A delusion is a strong belief or conviction despite superior evidence to the contrary. The Watergate delusion, embraced by millions, is that swashbuckling Bob Woodward and the left confronted the malevolent Nixon administration as it cast a sinister pall over America and slayed it with the lance of truth, thereby saving democracy. But the actual evidence demonstrates that Watergate was not a shining example of democracy, and Bob Woodward’s place among the pantheon of journalistic immortals is a grift.
One of the grand deceptions of Watergate is that Nixon’s enemies on the left razed his presidency, but it was actually his enemies on the right—the far right—who initially had the means, motive, and opportunity. And although Bob Woodward and Carl Bernstein told numerous lies throughout their Watergate reporting, Woodward’s Big Lie was that he didn’t meet Alexander Haig until 1973. As The Truth About Watergate takes the reader on a guided tour of the extraordinary lies and liars of Watergate, its demonstrates that Woodward’s fabrication about Haig has seismic implications. If Woodward’s Big Lie about Haig had been exposed, then the synergistic mythologies of Bob Woodward and “Deep Throat” would have been shattered and swept away by gusts of veracity.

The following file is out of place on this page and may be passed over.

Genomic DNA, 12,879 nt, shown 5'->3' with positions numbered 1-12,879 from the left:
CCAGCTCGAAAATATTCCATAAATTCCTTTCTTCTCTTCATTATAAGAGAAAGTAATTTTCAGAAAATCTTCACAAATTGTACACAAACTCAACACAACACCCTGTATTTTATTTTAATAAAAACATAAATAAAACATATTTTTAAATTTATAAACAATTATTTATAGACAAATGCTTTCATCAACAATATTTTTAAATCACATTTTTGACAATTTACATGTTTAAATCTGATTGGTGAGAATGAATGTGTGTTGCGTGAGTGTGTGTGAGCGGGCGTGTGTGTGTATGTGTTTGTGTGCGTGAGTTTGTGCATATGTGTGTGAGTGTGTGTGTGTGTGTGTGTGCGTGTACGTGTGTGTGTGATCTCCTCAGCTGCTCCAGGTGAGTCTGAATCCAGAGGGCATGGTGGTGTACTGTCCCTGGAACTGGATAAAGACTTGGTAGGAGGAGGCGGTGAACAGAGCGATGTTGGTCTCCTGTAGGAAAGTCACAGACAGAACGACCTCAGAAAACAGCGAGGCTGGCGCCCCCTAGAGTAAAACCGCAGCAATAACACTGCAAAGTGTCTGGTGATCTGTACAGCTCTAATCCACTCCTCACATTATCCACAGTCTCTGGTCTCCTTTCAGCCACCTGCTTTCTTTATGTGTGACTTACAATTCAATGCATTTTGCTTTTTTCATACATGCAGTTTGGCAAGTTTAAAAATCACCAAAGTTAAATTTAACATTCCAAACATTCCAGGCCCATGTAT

The Washington Post has scorned prior Watergate revisionist books, like Silent Coup: The Removal of a President as a conspiracy theory, but The Truth About Watergate shows The Washington Post has fervent, utilitarian motives for banishing Silent Coup to the conspiracy theory ghetto.
Read more less